By ALEX WRIGHT, Published in NY Times December 2, 2007
The growing popularity of social networking sites like Facebook, MySpace and Second Life has thrust many of us into a new world where we make “friends” with people we barely know, scrawl messages on each other’s walls and project our identities using totem-like visual symbols.
We’re making up the rules as we go. But is this world as new as it seems?
Academic researchers are starting to examine that question by taking an unusual tack: exploring the parallels between online social networks and tribal societies. In the collective patter of profile-surfing, messaging and “friending,” they see the resurgence of ancient patterns of oral communication.
“Orality is the base of all human experience,” says Lance Strate, a communications professor at Fordham University and devoted MySpace user. He says he is convinced that the popularity of social networks stems from their appeal to deep-seated, prehistoric patterns of human communication. “We evolved with speech,” he says. “We didn’t evolve with writing.”
The growth of social networks ‘ and the Internet as a whole ‘ stems largely from an outpouring of expression that often feels more like “talking” than writing: blog posts, comments, homemade videos and, lately, an outpouring of epigrammatic one-liners broadcast using services like Twitter and Facebook status updates (usually proving Gertrude Stein’s maxim that “literature is not remarks”).
“If you examine the Web through the lens of orality, you can’t help but see it everywhere,” says Irwin Chen, a design instructor at Parsons who is developing a new course to explore the emergence of oral culture online. “Orality is participatory, interactive, communal and focused on the present. The Web is all of these things.”
An early student of electronic orality was the Rev. Walter J. Ong, a professor at St. Louis University and student of Marshall McLuhan who coined the term “secondary orality” in 1982 to describe the tendency of electronic media to echo the cadences of earlier oral cultures. The work of Father Ong, who died in 2003, seems especially prescient in light of the social-networking phenomenon. “Oral communication,” as he put it, “unites people in groups.”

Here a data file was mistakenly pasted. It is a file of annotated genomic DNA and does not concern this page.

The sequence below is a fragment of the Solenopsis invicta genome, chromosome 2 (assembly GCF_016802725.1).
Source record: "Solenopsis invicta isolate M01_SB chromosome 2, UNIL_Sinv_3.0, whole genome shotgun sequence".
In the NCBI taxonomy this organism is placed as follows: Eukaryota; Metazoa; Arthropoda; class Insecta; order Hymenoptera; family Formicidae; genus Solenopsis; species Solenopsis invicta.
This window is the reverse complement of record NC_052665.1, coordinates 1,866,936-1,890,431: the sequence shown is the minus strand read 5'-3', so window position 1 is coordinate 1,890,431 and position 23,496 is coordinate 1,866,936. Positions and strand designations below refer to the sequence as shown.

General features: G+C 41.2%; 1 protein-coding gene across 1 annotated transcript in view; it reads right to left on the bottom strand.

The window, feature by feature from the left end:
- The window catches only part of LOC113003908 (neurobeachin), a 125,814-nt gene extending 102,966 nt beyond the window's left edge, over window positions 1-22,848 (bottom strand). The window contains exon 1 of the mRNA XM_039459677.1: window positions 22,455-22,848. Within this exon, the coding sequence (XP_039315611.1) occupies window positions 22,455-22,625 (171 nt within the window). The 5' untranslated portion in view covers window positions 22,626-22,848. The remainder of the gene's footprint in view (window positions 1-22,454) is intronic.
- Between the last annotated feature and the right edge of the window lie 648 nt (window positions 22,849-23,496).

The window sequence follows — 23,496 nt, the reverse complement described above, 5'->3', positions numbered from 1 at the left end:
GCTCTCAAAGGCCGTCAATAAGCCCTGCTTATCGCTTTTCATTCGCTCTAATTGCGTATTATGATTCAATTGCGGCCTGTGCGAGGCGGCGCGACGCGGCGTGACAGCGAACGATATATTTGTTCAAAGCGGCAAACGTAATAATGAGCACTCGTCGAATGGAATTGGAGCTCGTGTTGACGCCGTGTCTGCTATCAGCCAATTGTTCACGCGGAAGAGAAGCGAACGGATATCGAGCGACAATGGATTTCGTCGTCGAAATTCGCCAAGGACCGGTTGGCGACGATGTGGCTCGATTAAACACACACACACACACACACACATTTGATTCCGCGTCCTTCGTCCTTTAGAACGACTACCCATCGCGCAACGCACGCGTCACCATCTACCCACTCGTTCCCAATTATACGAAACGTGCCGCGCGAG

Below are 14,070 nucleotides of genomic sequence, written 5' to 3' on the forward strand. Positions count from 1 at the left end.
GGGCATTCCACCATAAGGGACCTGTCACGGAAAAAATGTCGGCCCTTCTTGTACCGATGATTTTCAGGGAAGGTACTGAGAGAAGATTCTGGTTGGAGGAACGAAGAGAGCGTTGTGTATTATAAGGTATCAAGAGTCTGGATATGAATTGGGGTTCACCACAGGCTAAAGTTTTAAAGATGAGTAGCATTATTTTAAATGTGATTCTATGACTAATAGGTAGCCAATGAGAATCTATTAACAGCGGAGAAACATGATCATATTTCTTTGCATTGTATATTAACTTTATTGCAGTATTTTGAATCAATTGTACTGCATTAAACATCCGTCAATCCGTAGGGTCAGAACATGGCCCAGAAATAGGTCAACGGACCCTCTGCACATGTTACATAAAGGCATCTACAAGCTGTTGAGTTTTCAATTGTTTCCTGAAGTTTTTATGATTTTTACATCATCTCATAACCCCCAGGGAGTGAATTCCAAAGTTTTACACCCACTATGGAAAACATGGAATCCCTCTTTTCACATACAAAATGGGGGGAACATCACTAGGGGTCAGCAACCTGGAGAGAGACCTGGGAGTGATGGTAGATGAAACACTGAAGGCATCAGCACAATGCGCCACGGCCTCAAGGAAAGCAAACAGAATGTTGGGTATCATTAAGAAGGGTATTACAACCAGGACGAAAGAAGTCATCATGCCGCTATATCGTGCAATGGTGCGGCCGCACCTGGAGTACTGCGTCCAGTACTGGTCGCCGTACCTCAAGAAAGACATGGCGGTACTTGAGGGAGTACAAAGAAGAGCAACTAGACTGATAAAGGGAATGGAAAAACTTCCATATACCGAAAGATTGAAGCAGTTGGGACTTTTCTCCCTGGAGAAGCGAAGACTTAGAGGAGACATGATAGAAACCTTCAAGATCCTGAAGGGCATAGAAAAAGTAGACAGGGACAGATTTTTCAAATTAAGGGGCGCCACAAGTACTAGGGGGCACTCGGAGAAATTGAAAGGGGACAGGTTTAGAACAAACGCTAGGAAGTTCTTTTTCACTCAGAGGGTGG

In other words, oral culture means more than just talking. There are subtler ‘and perhaps more important ‘ social dynamics at work.
Michael Wesch, who teaches cultural anthropology at Kansas State University, spent two years living with a tribe in Papua New Guinea, studying how people forge social relationships in a purely oral culture. Now he applies the same ethnographic research methods to the rites and rituals of Facebook users.
“In tribal cultures, your identity is completely wrapped up in the question of how people know you,” he says. “When you look at Facebook, you can see the same pattern at work: people projecting their identities by demonstrating their relationships to each other. You define yourself in terms of who your friends are.”
In tribal societies, people routinely give each other jewelry, weapons and ritual objects to cement their social ties. On Facebook, people accomplish the same thing by trading symbolic sock monkeys, disco balls and hula girls.
“It’s reminiscent of how people exchange gifts in tribal cultures,” says Dr. Strate, whose MySpace page lists his 1,335 “friends” along with his academic credentials and his predilection for “Battlestar Galactica.”
As intriguing as these parallels may be, they only stretch so far. There are big differences between real oral cultures and the virtual kind. In tribal societies, forging social bonds is a matter of survival; on the Internet, far less so. There is presumably no tribal antecedent for popular Facebook rituals like “poking,” virtual sheep-tossing or drunk-dialing your friends.
Then there’s the question of who really counts as a “friend.” In tribal societies, people develop bonds through direct, ongoing face-to-face contact. The Web eliminates that need for physical proximity, enabling people to declare friendships on the basis of otherwise flimsy connections.
“With social networks, there’s a fascination with intimacy because it simulates face-to-face communication,” Dr. Wesch says. “But there’s also this fundamental distance. That distance makes it safe for people to connect through weak ties where they can have the appearance of a connection because it’s safe.”
And while tribal cultures typically engage in highly formalized rituals, social networks seem to encourage a level of casualness and familiarity that would be unthinkable in traditional oral cultures. “Secondary orality has a leveling effect,” Dr. Strate says. “In a primary oral culture, you would probably refer to me as ‘Dr. Strate,’ but on MySpace, everyone calls me ‘Lance.’ ”
As more of us shepherd our social relationships online, will this leveling effect begin to shape the way we relate to each other in the offline world as well? Dr. Wesch, for one, says he worries that the rise of secondary orality may have a paradoxical consequence: “It may be gobbling up what’s left of our real oral culture.”
The more time we spend “talking” online, the less time we spend, well, talking. And as we stretch the definition of a friend to encompass people we may never actually meet, will the strength of our real-world friendships grow diluted as we immerse ourselves in a lattice of hyperlinked “friends”?
Still, the sheer popularity of social networking seems to suggest that for many, these environments strike a deep, perhaps even primal chord. “They fulfill our need to be recognized as human beings, and as members of a community,” Dr. Strate says. “We all want to be told: You exist.”